President Thomas S. Monson often enjoys quoting James Barrie, who said, "God gave us memories, that we might have June roses in the December of our lives."
For countless members, such "June roses" are cherished memories from an adventuresome Scout camp, a life-changing youth handcart trek or, perhaps, a few fun days spent roughing it at a Young Women camp. Church-sponsored activities and events have enriched the lives of Latter-day Saints for generations. But the success of all such activities — and the happy memories they promise — will depend on keeping all participants free from harm and injury.
The vast majority of Church-sponsored activities are enjoyed without incident. LDS-sponsored Scout units, for example, spend more than 265,000 nights a year with only a miniscule percentage resulting in injury to Scouts or their leaders.
Unfortunately, it is impossible to ensure complete and certain safety in each and every Church activity. But the risk of harm or accident can be minimized through effective planning, by following defined safety precautions and, of course, by enlisting common sense.
A recently released section on the Church's web site lds.org focuses on safety in Church activities. It's found in the site's "Aaronic Priesthood" section and is rich in resources, information and direction. If followed properly, the page can help bishops, Scoutmasters, youth leaders and others lessen the likelihood of trouble in activities.
In a letter released earlier this year, the First Presidency emphasized the importance of "safety first" in all Church events:
"Stake presidencies and bishoprics are responsible to oversee the planning of Church-sponsored activities. Stake and ward council meetings provide opportunities to carefully plan activities and to discuss safety guidelines and safety practices. When considering activities, leaders should use good judgment and only approve those with a minimal risk for injury or illness."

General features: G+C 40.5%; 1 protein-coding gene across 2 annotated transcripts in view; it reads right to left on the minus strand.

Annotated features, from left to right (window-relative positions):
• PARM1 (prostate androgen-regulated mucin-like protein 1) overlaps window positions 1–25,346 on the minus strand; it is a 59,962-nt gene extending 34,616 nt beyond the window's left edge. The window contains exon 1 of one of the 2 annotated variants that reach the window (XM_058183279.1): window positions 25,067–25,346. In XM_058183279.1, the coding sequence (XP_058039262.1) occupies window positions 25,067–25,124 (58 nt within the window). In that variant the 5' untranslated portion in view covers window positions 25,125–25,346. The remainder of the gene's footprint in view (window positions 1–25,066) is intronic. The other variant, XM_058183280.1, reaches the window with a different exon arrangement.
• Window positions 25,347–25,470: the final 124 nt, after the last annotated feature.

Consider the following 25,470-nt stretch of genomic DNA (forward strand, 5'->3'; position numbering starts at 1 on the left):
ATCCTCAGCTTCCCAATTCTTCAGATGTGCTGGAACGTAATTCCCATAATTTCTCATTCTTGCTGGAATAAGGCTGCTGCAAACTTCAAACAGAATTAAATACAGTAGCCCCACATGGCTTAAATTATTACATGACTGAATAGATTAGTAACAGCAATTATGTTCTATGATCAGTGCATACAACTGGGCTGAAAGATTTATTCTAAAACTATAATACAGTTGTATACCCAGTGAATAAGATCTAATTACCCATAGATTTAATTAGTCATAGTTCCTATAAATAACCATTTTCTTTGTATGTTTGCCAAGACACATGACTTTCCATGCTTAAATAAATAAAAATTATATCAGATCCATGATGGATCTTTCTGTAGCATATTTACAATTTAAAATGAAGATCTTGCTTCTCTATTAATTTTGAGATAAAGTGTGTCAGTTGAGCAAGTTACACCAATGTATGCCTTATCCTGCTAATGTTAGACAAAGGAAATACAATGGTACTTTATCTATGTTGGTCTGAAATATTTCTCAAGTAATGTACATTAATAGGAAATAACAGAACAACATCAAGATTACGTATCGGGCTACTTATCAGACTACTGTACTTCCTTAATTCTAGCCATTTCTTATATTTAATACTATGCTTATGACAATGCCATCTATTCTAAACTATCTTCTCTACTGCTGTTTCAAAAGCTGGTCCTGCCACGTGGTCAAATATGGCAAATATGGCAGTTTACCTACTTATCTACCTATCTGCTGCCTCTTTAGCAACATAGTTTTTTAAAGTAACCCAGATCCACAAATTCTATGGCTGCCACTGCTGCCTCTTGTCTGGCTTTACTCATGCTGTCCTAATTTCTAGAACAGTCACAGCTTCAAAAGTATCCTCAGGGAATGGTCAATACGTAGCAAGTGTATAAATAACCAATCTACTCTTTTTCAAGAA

In that same letter, the First Presidency references the "Activities" chapter of the Church Handbook 2: Administering the Church (pages 101-111). The safety-related topics addressed in Handbook 2 are also highlighted on the web site's "Safety in Church Activities" page.
The handbook reminds readers of the importance of proper activity planning, appropriate training and leader supervision. "Leaders should be prepared for emergencies that may occur. They should also know in advance how to contact local law enforcement and emergency services."
An "Accident Response" and "Accident Reporting" checklist is included in the site and could prove invaluable to leaders when incidents occur. Also included on the web page are "help line" phone numbers that bishops, stake presidents and other leaders should use to report accidents, abuse or other incidents.
The web page also posts excerpts from Handbook 2 regarding Church policy and guidelines on travel for Church-sponsored activities, including direction on necessary travel forms and parental permission slips.
Another section emphasizes the importance of proper adult supervision at all such activities and detailed guidelines for overnight youth activities.
Also found are safety-related information from the Scout Handbook such as the importance of proper Scout registration for adults and the fundamental rule of "two-deep leadership": "Two registered adult leaders or one registered adult leader and a parent of a participant are required on all Scouting trips, outings, classes and meetings" (Scouting Handbook, p. 5).
The recently-released "Risk Management" page also features several downloadable materials for priesthood leaders, Scoutmasters and others assigned to plan activities. These downloads include necessary medical and parental release forms, Scouting tour plans, youth handcart trek guidelines and a time-tested guide to safe Scouting.
Visitors can also click on a link that allows them to email a specific question to a representative from Church's risk management office.
The risks of accident or injury on a Church activity can be minimized when faithful leaders and participants of all ages utilize prayer, careful planning and proper preparation. Then that chilly winter Scout camp or youth handcart trek under the summer sun will be defined by gospel learning, personal growth and journal pages filled with testimony and fun.